During the last election, 21 states and 22 cities decided to increase the minimum wage, but North Carolina’s minimum wage remained at the federal level of $7.25 an hour.
T. William Lester, an associate professor of city and regional planning at UNC, said North Carolina is one of many states that has seen an increase in income inequality driven by rising incomes of the highly educated and the expansion of low-wage work.
Many cities and counties across the country have responded to rising income inequality by changing labor standards set by the state, but local governments in North Carolina have been limited in their response, Lester said.
“We see a similar pattern of inequality but we don’t see the same kinds of responses to ameliorate that,” he said.
Local governments, when pursuing a contract, still have the choice to do business with entities that pay a living wage, Lester said.
He said another response has been the rise of living wage certification organizations in areas such as Orange and Durham counties.
Susan Romaine, chairperson of the steering committee for Orange County Living Wage, said the nonprofit certifies and promotes businesses that pay their employees a living wage, which is $13.15 an hour in Orange County.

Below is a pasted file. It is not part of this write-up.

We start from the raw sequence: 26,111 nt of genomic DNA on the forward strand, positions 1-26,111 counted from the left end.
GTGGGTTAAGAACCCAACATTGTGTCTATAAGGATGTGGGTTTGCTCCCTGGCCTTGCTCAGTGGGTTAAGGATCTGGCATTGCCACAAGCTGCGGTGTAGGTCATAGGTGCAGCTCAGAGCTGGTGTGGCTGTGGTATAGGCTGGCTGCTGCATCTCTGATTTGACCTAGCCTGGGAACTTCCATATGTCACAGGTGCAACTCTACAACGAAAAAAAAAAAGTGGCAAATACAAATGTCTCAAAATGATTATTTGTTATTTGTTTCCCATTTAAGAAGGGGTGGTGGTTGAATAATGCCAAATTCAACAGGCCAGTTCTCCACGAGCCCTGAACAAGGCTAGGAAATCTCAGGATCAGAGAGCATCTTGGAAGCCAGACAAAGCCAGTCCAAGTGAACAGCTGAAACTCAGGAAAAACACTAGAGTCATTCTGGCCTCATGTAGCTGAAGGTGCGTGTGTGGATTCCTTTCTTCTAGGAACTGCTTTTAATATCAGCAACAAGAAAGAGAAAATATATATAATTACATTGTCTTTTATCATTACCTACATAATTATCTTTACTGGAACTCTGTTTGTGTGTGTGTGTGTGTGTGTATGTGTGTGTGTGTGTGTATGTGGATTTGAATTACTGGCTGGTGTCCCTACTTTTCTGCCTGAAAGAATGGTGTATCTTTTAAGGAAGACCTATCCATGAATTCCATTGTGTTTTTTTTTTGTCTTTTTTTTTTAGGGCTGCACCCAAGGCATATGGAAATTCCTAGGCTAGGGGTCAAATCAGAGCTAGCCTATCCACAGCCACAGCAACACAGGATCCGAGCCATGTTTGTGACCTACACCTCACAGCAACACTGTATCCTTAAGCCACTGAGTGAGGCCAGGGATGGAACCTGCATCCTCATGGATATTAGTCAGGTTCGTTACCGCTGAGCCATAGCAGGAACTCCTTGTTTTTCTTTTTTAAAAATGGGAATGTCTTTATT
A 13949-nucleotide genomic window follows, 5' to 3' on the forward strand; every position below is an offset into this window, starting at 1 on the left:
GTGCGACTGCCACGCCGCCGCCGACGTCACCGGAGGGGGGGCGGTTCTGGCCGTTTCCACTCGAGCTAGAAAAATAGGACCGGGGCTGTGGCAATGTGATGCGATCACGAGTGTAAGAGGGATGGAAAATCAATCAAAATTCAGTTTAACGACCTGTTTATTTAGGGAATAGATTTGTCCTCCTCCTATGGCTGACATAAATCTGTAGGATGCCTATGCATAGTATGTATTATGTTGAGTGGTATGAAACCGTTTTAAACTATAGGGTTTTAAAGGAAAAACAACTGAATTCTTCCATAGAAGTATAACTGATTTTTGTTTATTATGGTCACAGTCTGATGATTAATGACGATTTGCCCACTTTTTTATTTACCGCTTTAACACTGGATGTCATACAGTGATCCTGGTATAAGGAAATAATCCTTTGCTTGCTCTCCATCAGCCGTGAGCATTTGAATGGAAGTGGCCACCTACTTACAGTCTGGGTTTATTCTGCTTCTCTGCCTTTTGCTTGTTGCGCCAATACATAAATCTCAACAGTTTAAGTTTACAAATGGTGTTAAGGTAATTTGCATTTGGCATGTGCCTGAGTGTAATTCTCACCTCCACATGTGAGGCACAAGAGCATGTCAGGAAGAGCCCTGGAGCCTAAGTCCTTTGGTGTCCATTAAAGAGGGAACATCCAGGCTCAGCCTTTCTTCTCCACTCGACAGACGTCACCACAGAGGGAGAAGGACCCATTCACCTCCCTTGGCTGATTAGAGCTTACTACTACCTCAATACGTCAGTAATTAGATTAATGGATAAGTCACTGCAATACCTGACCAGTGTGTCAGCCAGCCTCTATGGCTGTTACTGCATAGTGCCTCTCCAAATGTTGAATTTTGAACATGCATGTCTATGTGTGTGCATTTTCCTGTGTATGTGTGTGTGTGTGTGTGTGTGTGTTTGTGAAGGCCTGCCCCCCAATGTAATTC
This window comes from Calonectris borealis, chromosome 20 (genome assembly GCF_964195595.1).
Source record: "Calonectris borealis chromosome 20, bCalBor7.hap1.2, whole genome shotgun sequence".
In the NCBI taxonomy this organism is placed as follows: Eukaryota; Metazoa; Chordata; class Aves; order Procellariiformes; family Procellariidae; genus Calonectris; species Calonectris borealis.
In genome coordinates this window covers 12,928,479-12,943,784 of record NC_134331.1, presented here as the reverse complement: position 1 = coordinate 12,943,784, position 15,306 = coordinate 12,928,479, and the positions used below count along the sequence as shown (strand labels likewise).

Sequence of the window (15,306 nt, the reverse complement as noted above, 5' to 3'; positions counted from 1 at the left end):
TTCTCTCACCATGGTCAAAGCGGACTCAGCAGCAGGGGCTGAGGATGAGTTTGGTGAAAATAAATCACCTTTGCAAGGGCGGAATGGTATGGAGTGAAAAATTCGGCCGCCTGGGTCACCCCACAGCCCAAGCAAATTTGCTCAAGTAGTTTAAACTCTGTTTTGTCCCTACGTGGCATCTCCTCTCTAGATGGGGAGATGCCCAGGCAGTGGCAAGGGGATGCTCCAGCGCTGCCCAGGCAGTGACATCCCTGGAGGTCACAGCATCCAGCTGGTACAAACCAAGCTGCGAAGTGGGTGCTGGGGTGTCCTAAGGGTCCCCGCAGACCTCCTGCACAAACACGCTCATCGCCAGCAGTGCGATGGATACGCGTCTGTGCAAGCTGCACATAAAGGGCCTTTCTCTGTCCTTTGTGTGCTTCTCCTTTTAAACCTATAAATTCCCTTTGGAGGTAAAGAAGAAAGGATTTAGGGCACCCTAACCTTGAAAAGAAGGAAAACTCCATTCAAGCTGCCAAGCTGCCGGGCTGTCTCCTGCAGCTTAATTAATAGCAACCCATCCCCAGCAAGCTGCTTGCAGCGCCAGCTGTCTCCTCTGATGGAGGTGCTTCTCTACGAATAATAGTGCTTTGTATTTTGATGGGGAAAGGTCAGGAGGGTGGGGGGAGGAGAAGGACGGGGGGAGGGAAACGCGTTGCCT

The nonprofit recently certified its 100th living wage employer and has raised $564,000 in wages among workers at the lower end of the payscale, Romaine said.
She said efforts like the Orange County Living Wage incentivize employers to pay a living wage in order to receive the positive publicity provided by the organization.
“Some of our employers were already paying a living wage and they wanted to jump on board,” Romaine said. “Other employers were a little bit below the living wage, and they decided to raise the wages of their workers in order to qualify.”
Lester said the problem with living wage certification programs is that they are voluntary and may only affect businesses who are poised to pay a living wage.
“It is a positive thing, and we are better off with it,” Lester said. “But it doesn’t have the strength of an actual legal mandate.”